Shares in European banks surge, bouncing back from recent sharp losses, as analysts and traders cite stronger investor appetite for risky assets on the back of Japan's aggressive monetary easing policy, a potential extension of loans to debt-stricken Ireland (OTC BB: IRLD - news) and Portugal, as well as strong demand seen at an EFSF bond auction.
Banco Santander is up 3.9 percent, BNP Paribas (Milan: BNP.MI - news) up 4 percent, Deutsche Bank (Xetra: 514000 - news) up 3 percent and UniCredit (Milan: UCG.MI - news) up 2.8 percent, while Bank of Ireland gains 3.8 percent and Portugal's Banco Espirito Santo - which had tumbled 33 percent between mid-March and early April - surges 7.7 percent.
Last Thursday, the Bank of Japan launched a massive monetary stimulus plan, prompting some investors to flee the country in search of higher returns, which is boosting European asset prices.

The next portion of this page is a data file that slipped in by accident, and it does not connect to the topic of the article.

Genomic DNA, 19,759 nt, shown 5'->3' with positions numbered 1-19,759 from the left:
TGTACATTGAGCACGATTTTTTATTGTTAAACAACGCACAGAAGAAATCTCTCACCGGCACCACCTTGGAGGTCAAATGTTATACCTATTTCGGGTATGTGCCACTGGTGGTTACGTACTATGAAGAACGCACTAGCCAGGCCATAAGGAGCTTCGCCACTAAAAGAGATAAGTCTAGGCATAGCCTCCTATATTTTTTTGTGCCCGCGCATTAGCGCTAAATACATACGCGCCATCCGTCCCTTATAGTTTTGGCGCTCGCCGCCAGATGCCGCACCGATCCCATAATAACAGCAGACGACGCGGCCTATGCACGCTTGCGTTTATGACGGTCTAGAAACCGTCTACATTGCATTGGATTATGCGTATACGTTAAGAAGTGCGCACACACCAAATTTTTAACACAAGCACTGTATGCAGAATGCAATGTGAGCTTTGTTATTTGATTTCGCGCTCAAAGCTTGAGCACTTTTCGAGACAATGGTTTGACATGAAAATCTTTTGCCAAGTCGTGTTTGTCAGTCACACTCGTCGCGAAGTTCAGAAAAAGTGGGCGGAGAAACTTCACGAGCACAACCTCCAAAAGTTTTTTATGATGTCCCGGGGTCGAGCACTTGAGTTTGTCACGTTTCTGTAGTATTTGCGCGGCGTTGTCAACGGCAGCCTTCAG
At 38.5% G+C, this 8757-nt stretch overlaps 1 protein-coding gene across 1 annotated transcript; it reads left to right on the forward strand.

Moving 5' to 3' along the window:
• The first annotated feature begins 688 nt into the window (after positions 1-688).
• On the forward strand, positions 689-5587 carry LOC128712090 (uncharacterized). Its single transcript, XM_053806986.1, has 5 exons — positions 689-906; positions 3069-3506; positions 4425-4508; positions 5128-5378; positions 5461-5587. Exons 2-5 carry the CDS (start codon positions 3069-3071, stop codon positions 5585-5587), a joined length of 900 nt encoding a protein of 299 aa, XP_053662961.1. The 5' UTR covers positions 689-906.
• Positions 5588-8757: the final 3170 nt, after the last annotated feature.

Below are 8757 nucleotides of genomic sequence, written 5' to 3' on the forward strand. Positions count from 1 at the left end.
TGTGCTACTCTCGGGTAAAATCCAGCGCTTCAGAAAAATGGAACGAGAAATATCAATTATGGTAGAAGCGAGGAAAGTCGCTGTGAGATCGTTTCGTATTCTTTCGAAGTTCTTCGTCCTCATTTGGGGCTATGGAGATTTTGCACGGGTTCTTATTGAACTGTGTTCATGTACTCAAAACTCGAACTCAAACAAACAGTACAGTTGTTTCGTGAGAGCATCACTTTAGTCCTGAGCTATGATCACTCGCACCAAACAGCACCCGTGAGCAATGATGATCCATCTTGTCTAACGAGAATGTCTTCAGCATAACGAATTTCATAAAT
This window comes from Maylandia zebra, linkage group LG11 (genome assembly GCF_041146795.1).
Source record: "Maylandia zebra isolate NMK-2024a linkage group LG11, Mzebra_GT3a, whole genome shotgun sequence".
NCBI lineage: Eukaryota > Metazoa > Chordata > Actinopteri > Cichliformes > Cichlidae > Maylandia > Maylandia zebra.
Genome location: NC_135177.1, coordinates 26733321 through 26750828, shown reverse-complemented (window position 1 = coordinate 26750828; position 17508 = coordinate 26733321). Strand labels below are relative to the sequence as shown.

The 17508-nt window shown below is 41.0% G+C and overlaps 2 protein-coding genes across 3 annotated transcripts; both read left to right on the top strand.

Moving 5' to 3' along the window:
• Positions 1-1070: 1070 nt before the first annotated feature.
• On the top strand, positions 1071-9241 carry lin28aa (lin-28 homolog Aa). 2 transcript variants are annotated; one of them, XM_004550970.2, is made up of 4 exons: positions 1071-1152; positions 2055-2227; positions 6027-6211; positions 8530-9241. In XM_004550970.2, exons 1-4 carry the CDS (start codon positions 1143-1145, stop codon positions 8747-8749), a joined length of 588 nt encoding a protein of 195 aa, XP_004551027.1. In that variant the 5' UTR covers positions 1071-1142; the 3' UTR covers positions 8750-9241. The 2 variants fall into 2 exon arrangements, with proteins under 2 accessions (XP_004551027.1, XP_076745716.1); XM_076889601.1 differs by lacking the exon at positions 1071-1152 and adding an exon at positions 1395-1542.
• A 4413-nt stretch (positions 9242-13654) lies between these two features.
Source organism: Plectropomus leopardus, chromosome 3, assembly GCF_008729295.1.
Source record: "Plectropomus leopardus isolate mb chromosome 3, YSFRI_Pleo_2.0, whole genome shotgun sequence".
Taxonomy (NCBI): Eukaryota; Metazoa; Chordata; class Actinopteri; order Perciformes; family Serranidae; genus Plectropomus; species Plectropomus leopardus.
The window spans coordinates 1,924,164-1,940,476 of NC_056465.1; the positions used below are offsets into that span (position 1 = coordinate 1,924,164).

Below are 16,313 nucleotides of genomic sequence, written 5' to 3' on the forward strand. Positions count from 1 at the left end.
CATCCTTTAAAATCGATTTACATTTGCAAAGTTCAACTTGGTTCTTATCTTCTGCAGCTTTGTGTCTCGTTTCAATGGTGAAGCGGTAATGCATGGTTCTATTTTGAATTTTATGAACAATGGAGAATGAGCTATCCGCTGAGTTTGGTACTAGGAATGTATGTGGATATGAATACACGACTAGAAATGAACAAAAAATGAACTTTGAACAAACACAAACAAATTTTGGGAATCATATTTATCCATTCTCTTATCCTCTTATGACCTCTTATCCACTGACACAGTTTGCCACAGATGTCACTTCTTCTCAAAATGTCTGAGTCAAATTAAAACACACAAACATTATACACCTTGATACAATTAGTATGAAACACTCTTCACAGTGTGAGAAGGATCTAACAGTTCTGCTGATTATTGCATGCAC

"Japanese quantitative easing is goosing the whole market ... There's bound to be leakage into euro assets," a London-based banks analyst says.
On the euro zone front, Ireland and Portugal should get seven more years to repay loans from the European Union to facilitate their return to full market financing, according to a recommendation from international lenders to EU policy-makers.
"(An extension) should help periphery banks in those countries massively ... but this will also give necessary backstop to Italian Spanish and French banks," a London-based trader says.
Traders also mention strong demand at the European Financial Stability Facility's (EFSF) 8 billion-euro bond auction, reassuring the market on the EFSF's ability to raise money.
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